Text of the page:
A massive nationwide federal crackdown on mortgage fraud that involved dozens of properties in and around Dorchester has led to hundreds of arrests and several convictions, law enforcement officials say.
The initiative, dubbed “Operation Stolen Dreams,” includes 1,215 criminal defendants in cases that uncovered more than $2.3 billion in losses in Massachusetts, New Jersey, Detroit, Atlanta, and, in particular, the Haitian-American community in Miami.
In a statement, U.S. Attorney Carmen Ortiz said the results of the initiative highlight “the type of greed and self-interest that has directly contributed to the credit crisis and the deterioration of many neighborhoods here in Massachusetts and across the nation.”
A number of cases included Dorchester addresses, such as 162 Quincy St. Former mortgage broker Michael Hicks pleaded guilty in federal court to wire fraud and money laundering in relation to the address. Hicks, a Braintree resident, was sentenced in May to 42 months in jail.
Sometime in 2007, through a Pennsylvania associate, Hicks got a so-called straw buyer, someone who pretends to be buying a property legitimately but never intends to live there, to purchase three units at the address. In loan applications, Hicks falsely said the straw buyer would make the address his primary residence and created a fictitious business and income tax returns.
The units were sold by Michael Lee, whose case is still pending, according to the U.S. Attorney’s office. Hicks also set up a straw buyer for a multi-family home at 3-5 Sexton Court in Dorchester, which was owned by Lee’s in-laws. Lee paid Hicks $180,500 for the recruitment of the buyers, prosecutors said.
Lee received a $381,500 mortgage for the multi-family property and then converted it to condominiums, each of which he “sold” for $380,000 to the straw buyers, prosecutors allege. He is charged with wire fraud.
In another case, eleven defendants, including former attorney Eric Levine, closing attorney J. Daniel Lindley, real estate broker Ernst Appolon, and mortgage brokers Daniel Appolon and LaToya Haltiwanger, were convicted this month of conspiring to commit fraud in the sale of 21 properties. Six other defendants have pleaded guilty to related charges.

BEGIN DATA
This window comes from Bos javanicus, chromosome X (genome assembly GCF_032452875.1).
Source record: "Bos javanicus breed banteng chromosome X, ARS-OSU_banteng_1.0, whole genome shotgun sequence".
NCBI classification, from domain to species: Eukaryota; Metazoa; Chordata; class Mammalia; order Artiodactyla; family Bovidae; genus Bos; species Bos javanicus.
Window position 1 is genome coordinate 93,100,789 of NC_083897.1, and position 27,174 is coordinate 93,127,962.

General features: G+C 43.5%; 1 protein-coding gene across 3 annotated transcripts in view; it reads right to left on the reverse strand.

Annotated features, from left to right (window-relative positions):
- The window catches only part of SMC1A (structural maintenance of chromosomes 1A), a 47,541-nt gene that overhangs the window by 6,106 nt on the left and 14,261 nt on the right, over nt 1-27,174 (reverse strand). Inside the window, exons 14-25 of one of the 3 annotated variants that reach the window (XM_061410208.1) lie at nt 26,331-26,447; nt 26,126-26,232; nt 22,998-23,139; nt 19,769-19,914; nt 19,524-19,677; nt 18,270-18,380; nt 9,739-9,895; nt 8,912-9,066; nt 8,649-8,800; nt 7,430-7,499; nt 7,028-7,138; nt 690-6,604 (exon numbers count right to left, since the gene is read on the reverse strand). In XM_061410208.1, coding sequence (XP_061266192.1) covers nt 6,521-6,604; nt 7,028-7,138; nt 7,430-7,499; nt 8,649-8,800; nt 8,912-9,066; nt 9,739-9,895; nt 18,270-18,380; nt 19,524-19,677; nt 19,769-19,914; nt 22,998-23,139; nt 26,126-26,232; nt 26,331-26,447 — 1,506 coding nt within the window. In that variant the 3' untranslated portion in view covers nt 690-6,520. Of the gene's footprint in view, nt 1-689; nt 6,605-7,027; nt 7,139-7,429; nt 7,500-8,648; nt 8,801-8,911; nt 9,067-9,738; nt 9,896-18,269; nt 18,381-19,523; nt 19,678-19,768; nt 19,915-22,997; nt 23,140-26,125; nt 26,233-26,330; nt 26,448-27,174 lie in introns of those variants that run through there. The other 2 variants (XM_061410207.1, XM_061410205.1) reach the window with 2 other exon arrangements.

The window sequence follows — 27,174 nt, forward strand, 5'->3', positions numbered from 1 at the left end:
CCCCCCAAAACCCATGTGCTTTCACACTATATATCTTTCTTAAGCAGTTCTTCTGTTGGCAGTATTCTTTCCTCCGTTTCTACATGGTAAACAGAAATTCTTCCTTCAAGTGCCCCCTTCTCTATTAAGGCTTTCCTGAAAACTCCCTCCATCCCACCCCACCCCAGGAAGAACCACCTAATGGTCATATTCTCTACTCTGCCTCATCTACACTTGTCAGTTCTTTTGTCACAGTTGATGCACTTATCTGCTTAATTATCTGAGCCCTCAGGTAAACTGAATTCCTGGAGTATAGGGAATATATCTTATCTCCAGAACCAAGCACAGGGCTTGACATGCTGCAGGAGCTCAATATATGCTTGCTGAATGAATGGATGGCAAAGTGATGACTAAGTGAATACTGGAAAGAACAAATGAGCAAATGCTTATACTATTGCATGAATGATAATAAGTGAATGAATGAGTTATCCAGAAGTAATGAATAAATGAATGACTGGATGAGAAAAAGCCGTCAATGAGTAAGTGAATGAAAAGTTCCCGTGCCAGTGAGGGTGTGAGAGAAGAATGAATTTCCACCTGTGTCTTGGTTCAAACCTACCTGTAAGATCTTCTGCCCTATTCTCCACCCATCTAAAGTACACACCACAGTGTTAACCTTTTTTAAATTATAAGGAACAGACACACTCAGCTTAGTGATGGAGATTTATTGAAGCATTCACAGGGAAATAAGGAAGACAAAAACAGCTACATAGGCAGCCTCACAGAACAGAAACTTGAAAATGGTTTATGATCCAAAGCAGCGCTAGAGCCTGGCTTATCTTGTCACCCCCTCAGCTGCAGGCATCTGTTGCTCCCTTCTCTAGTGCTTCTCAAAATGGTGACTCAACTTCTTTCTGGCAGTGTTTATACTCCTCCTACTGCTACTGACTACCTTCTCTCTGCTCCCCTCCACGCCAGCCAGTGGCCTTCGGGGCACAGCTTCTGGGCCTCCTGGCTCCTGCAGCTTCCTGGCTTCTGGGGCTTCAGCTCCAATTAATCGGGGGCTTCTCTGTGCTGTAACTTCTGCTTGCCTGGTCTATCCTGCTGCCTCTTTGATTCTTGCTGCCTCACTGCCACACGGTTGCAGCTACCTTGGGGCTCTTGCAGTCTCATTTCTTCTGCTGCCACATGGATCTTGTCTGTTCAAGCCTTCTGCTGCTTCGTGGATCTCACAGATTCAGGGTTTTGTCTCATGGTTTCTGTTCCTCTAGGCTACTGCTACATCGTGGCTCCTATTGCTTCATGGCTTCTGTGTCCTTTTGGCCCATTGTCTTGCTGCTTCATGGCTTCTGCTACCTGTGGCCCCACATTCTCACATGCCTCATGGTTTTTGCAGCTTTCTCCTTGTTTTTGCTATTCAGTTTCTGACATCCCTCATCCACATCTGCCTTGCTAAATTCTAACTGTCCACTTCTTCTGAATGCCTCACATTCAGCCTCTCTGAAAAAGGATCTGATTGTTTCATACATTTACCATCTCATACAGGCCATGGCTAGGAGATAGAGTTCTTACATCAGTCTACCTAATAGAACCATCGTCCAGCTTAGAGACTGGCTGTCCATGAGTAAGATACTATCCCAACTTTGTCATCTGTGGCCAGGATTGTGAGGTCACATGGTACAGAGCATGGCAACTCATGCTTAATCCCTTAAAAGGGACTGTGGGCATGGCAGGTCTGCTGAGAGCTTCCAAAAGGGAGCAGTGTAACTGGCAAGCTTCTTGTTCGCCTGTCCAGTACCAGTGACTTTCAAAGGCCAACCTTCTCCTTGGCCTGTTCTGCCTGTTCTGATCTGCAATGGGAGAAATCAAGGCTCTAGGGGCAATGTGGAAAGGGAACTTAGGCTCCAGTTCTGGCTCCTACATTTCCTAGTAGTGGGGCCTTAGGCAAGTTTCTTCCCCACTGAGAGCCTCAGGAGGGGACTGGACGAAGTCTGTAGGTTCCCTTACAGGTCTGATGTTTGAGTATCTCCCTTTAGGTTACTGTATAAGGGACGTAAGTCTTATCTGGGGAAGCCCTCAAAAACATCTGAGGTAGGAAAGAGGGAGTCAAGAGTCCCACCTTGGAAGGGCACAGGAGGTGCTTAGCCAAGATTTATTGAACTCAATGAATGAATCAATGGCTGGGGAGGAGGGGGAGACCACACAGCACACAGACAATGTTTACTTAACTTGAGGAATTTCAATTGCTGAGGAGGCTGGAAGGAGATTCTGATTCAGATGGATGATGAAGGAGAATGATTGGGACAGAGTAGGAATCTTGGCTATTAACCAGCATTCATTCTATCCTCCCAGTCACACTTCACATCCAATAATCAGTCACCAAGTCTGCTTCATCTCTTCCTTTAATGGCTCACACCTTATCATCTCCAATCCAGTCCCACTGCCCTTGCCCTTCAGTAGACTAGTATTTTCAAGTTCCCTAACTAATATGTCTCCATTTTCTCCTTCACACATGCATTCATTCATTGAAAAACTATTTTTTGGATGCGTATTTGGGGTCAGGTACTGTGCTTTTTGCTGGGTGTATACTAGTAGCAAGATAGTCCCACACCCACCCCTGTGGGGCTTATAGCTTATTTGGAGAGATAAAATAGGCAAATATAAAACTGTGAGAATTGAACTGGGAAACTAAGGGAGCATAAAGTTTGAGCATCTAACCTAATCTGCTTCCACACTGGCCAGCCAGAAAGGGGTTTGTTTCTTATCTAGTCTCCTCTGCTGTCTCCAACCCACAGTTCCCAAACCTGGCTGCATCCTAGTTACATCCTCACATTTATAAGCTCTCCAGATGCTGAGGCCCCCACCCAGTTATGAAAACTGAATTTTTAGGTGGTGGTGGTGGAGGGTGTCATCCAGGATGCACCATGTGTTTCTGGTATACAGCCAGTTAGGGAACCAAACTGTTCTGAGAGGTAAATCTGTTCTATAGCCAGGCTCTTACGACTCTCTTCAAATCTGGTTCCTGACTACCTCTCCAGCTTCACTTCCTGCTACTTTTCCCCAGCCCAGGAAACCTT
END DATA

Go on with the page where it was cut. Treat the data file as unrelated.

As in other cases, straw borrowers would buy the condominiums at inflated purchase prices and obtain mortgage loans in excess of purchase prices based on fraudulent documentation, prosecutors say.
The proceeds from the loans – ranging from $15,000 to $255,000 for properties in Dorchester, South Boston, Jamaica Plain, Quincy, Hyde Park, and Cohasset – were then divided among the defendants and straw buyers, prosecutors charge. The mortgage loans on the 21 properties totaled $10 million.
The sites in Dorchester included 5 Coleman St., 21 Mascot St., 67 Milton Ave., 19-21 Vera St., 60 Thetford Ave., 96 Thetford Ave., 7 Claridge Terrace, and 5 Holiday St. A Mattapan property, 48 Wood Ave., was also involved in the case.
The defendants have yet to be sentenced.
In another case highlighted by Ortiz’s office but still pending, straw buyers were allegedly recruited to buy nine properties, all in Dorchester. The two defendants are Dwight Jenkins and Eric Archambault.
“We are working to hold professionals criminally accountable in the mortgage industry, including attorneys and mortgage brokers, who participate in large-scale fraudulent schemes,” Ortiz said in the statement. “The bottom line is that mortgage fraud schemes make it more difficult for honest home owners to purchase and finance their homes, and to maintain stable communities. The U.S. Attorney’s Office and our law enforcement partners, are committed to ensuring that those in the real estate profession who exploit consumers for their own profit are brought to justice.”